- Cape man gets 8 years for robbery, his first offense (12/7/16)9
- 3 students in custody for violent threat; no details released (12/9/16)15
- Abuse suspect tries to take cop's gun; officer zaps him with Taser and punches his face (12/7/16)3
- Group seeks to create a neighborhood park on Cape Girardeau's south side (12/7/16)14
- Man sentenced to 103 years for murder of Cape woman (12/6/16)4
- Cape may allow residents to keep chickens; residents at meeting push for measure (12/6/16)34
- Poplar Bluff man accused of enticement, child porn in Scott County sting operation (12/4/16)
- Burglary suspect apprehended inside Jackson garage (12/4/16)
- Company to start recruiting businesses to Jackson, Cape (12/9/16)14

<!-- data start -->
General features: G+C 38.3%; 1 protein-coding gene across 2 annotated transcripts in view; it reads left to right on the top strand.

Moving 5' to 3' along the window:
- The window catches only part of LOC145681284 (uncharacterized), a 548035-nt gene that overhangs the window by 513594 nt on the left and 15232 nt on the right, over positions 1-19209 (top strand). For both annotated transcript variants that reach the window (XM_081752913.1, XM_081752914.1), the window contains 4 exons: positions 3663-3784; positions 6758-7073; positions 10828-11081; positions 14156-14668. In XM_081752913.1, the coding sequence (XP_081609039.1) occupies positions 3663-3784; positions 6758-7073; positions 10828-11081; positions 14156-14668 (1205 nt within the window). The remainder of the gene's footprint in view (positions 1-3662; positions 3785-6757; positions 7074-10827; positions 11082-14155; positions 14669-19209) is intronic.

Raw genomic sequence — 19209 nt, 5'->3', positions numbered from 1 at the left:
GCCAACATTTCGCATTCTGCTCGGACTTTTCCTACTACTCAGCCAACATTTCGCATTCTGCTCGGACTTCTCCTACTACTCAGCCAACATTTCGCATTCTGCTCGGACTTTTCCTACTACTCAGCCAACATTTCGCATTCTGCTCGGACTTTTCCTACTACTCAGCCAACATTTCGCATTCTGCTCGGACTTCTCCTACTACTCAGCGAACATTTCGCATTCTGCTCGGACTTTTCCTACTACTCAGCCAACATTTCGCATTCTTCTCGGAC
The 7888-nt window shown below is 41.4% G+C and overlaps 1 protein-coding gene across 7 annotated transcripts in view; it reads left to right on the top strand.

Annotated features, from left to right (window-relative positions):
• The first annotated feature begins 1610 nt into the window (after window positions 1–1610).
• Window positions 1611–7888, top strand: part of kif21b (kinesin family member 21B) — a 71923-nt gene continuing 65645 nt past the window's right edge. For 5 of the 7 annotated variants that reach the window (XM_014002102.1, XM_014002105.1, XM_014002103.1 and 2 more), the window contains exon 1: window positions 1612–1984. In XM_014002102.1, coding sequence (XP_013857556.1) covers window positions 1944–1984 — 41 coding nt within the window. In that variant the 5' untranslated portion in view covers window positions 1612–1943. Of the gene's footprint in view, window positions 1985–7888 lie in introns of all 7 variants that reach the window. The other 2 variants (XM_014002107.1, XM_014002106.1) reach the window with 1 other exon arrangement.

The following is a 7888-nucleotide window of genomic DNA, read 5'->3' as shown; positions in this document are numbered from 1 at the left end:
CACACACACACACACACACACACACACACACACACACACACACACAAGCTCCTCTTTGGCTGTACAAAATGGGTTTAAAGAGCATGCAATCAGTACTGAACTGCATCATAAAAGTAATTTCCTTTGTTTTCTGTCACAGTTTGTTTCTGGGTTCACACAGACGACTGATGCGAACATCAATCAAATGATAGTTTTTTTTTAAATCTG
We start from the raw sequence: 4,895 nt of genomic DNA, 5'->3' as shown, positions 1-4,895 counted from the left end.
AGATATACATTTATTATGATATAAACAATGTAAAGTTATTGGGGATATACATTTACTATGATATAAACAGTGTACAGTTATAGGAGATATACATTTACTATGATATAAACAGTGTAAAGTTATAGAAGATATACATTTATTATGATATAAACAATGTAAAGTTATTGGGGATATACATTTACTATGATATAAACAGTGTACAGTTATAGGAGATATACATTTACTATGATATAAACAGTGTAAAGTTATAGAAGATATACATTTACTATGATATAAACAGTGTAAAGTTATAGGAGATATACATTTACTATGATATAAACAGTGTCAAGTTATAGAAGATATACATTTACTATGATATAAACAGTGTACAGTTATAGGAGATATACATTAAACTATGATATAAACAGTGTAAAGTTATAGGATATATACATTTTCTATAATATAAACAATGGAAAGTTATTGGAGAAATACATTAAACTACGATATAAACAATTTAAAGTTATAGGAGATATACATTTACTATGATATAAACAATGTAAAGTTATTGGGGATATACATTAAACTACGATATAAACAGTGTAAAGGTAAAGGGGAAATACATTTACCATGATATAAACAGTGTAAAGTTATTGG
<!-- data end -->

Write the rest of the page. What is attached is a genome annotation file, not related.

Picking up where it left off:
- 13 venues, 60 sponsors participating in Happy Slapowitz's Toy Bash on Thursday (12/7/16)2
Hustle and rustle
It's almost too weird, too Wild West-ish to be true.
But cattle rustling seems to be a problem in Missouri.
According to an Associated Press story, cattle experts say a trailer full of stolen calves can fetch $12,000, and a single calf can sell for $600.
Gov. Matt Blunt recently told a meeting of ranchers that a task force he created seems to be helping, but only slightly, as rustling numbers showed only a small decrease.
The task force of state and local law enforcement has led to 26 rustling arrests in Missouri, mostly in southwest and south-central areas of the state. Missouri is the nation's second-leading beef cattle state behind Texas.
It seems farmers and ranchers are under attack from thieves these days, whether it be meth cooks stealing anhydrous gas, scrap metal thieves or cattle rustlers. It's logical that, as more attention is given to the problem in Missouri, the problem could migrate to this part of the state as well.
This is another reminder to be aware of what's going on in rural areas and report suspicious activity to authorities.